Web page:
Froome may have only just ridden to victory on the Champs Elysees, but thoughts are already turning to next’s year’s Tour de France, which will take place in part in the UK.
Copyright and IP laws can make linking in to great sporting events like the Tour de France (and the Olympics) a minefield, yet you’d be mad to be a cycle business and not planning to take advantage of Le Tour coming to Yorkshire, Cambridgeshire and London next year (find more on the route here).
So, how to balance that with not falling foul by using the Tour de France logo, brand or phrases for unauthorised promotional purposes?
Rebecca Kelly, associate at hlw Keeble Hawson solicitors and a specialist in intellectual property law, has some tips and advice for all UK cycling businesses planning to step up their marketing and promotional activities in readiness for the Grand Départ.
The good news is, Kelly says, that you can be creative in your window displays, leaflets and brochures with design featuring bicycles, the colour yellow and all things French.
Below are the restrictions to bear in mind.
1. The Tour de France logo and brand cannot be used freely
The Tour de France name and logo benefit from the usual legislative protections afforded to intellectual property – trade mark rights, design rights and copyright – plus various additional pieces of legislation.
2. Similarities also infringe rights
A business using a similar mark or logo, giving the impression it is officially connected to the event, will infringe rights in the “Tour de France” brand. The Amaury Sport Organisation (ASO) will release guidance relating to specific licensing restrictions shortly.
3. Avoid the danger of ‘ambush’ marketing
Any business seeking to associate itself with the goodwill of the Tour de France through ‘ambush’ or ‘parasitic’ marketing – without paying sponsorship fees – will be scrutinised.
4. No freewheeling on The Grand Départ
Trade marks registered for the Yorkshire Grand Départ 2014 prevent the logo and brand name from being freely used or reproduced for commercial purposes. Much of the route goes through Yorkshire and businesses tempted to use made up names such as “Tour de Yorkshire” may also be breaching rules.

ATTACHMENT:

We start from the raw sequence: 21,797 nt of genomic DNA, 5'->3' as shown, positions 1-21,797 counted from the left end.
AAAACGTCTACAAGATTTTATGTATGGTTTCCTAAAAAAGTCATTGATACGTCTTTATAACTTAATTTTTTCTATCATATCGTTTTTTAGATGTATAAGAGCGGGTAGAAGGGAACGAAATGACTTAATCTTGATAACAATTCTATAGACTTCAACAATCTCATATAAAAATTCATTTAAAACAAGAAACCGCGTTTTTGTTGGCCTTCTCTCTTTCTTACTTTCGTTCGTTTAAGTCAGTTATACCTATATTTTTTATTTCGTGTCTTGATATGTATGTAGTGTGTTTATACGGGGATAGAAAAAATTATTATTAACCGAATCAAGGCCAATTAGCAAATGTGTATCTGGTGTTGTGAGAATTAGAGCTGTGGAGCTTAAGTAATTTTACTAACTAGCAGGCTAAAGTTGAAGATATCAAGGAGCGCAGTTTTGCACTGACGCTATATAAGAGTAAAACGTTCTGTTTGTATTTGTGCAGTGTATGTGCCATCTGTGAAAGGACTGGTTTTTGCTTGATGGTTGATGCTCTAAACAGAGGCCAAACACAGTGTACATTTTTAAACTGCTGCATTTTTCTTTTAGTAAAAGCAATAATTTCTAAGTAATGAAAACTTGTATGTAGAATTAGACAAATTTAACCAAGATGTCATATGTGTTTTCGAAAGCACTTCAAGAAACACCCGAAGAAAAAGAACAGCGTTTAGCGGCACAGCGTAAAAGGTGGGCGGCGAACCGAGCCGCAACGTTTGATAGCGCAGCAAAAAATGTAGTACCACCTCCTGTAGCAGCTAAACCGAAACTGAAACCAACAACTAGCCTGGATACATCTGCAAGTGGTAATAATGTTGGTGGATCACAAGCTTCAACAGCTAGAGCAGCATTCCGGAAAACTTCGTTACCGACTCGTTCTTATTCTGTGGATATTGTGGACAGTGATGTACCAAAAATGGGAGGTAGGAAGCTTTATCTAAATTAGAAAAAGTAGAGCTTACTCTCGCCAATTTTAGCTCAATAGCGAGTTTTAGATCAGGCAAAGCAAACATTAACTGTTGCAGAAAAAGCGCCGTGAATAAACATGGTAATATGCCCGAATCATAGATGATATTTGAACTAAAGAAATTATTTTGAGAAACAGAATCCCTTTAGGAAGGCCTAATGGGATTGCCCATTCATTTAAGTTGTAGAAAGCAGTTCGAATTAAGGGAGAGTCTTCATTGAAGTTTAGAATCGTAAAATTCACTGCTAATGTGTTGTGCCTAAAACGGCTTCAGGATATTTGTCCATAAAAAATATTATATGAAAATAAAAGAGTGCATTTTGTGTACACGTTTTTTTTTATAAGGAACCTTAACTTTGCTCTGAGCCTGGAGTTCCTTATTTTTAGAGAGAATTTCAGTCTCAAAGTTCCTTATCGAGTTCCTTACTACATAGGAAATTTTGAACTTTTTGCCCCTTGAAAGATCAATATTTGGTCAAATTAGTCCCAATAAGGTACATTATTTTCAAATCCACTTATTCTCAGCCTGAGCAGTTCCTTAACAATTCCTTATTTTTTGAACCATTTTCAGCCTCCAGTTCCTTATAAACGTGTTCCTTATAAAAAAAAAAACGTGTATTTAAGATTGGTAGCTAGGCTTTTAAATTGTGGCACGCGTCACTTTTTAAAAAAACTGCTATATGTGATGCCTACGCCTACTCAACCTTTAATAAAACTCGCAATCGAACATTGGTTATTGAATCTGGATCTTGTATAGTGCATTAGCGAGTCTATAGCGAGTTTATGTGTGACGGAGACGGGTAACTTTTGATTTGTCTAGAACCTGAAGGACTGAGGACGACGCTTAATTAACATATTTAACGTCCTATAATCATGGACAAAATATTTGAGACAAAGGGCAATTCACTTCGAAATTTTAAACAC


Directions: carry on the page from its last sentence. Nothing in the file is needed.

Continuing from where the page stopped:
5. Don’t be tempted by celebrity
Using photographs of cyclists such as Bradley Wiggins, Lizzie Armitstead or Mark Cavendish could also land a business in court for breach of copyright. Any unauthorised use of a celebrity image is likely to be challenged.
6. Commercial gain is the decider
Businesses need the proper consents and permissions from the ASO before using the Tour de France and Grand Départ brands as marketing tools for commercial gain.
7. Understand the grey areas
Cycling businesses planning to go sweet on their customers may also be interested to know that a marzipan representation of a celebrity cyclist, such as Bradley Wiggins, for a non-commercial use will not break the rules. However, if sugar figures are mass produced by a bakery for commercial purposes, this could violate intellectual property and brand image rights.
8. What happens if a business breaks the law?
It will receive a request from the ASO to refrain but for a serious or persistent breach injunctions could be obtained to deliver up or dispose of any infringing goods or materials and the business could be sued for damages.
9. Obtain permission
To link a business to the Tour de France, best practice is to obtain permission from the ASO.
10. Harness support available
Welcome To Yorkshire are keen for all businesses in the region to get involved and benefit from this amazing event. If you are not sure whether a marketing activity will be permitted, speak to the Welcome To Yorkshire team. If necessary, they may refer you to the ASO. Check out the Welcome To Yorkshire website for information on how you can be involved.